Tuesday, June 21, 2011

ALDOUS HUXLEY: THE CROWS OF PEARBLOSSOM


In his lifetime, Aldous Huxley was considered one of the great thinkers, a man who preached pacifism, the mystical possibility of sensual experience beyond that of the five senses, and the value of hallucinogenics to enter ecstatic states. Best known for his novel Brave New World (1932), Huxley wrote eleven novels, plus short stories, poetry, essays (one collection, The Doors of Perception, famously lent its name to the rock band The Doors), dramas, screenplays, and one piece for children The Crows of Pearblossom (written in 1944, published posthumously in 1967).

The English-born Huxley moved to the American southwest in 1937 at the age of forty-three, alternating his time between Los Angeles, California and, starting in 1941, Llano in Antelope Valley, Mojave Desert, where he had moved for his wife Maria's health. His sister-in-law's family lived in the nearby town of Pearblossom, and the Huxleys were often visited by their young niece and nephew, Olivia and Siggy. For Christmas in 1944, Huxley presented Olivia with the short story The Crows of Pearblossom, which mentioned her brother and herself, as well as their neighbors.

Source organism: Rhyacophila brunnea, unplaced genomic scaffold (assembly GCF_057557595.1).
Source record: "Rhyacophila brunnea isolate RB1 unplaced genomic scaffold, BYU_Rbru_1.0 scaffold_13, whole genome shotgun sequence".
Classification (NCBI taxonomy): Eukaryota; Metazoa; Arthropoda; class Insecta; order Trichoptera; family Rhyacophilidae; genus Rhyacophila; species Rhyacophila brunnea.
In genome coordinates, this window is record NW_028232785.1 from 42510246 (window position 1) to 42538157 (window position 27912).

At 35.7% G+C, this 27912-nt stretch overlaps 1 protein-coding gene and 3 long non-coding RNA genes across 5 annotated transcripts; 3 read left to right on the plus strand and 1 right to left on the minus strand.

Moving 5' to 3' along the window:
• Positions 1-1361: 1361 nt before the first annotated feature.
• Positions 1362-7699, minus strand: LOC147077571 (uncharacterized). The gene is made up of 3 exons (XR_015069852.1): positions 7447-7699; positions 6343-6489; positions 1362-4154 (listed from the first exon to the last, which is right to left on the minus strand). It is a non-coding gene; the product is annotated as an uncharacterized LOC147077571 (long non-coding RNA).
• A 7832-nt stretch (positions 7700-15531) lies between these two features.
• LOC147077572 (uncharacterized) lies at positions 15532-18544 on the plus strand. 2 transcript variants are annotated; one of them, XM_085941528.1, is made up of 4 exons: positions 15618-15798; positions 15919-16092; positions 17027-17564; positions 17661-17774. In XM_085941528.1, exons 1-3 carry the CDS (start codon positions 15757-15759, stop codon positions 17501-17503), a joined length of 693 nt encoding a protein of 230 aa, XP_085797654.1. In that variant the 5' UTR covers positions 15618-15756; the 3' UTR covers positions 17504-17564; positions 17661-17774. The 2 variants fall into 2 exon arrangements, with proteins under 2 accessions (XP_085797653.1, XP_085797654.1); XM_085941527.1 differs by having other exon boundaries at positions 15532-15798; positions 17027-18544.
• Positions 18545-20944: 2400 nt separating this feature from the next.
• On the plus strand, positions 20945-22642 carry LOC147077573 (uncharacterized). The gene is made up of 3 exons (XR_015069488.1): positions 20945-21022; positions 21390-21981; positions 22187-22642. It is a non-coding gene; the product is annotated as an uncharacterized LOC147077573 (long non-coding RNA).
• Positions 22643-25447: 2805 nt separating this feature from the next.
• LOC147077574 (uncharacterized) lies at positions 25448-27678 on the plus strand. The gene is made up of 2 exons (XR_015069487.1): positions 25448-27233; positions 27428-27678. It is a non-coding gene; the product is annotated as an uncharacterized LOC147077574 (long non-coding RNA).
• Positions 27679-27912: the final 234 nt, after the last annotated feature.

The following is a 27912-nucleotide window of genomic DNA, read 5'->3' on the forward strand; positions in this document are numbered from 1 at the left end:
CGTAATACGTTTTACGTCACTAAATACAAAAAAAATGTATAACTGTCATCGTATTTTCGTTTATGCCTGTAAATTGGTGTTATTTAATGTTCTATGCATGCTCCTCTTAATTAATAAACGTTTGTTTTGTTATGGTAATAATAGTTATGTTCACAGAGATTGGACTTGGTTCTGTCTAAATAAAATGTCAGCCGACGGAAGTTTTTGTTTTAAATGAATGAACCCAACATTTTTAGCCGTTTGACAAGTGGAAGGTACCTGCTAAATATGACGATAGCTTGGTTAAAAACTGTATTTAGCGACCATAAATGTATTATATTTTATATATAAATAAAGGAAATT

"ONCE UPON A TIME there were two crows who had a nest in a cottonwood tree at Pearblossom." At the bottom of the tree lives a snake, and every afternoon at three o'clock--while Mrs. Crow is at the store--he slithers up the tree and swallows whole whatever eggs are in the nest.

This goes on for a year, two hundred and ninety seven eggs we are told, until one day Mrs. Crow comes home from the store earlier than usual. She catches the snake in the act. "'Monster!" she cried. 'What are you doing?' Speaking with his mouth full, the snake answered: 'I am having breakfast.'" He then slithers  down the tree and gets back in bed.

When Mr. Crow comes home, Mrs. Crow demands that he kill the snake. Mr. Crow refuses. Accused of being a coward, he replies "'I never said I was scared. All I said was that I didn't think your idea was a very good one. Your ideas are seldom good, I may add.'" So he goes off to see his friend Owl, a "thinker," and wise, of course. Owl has a plan.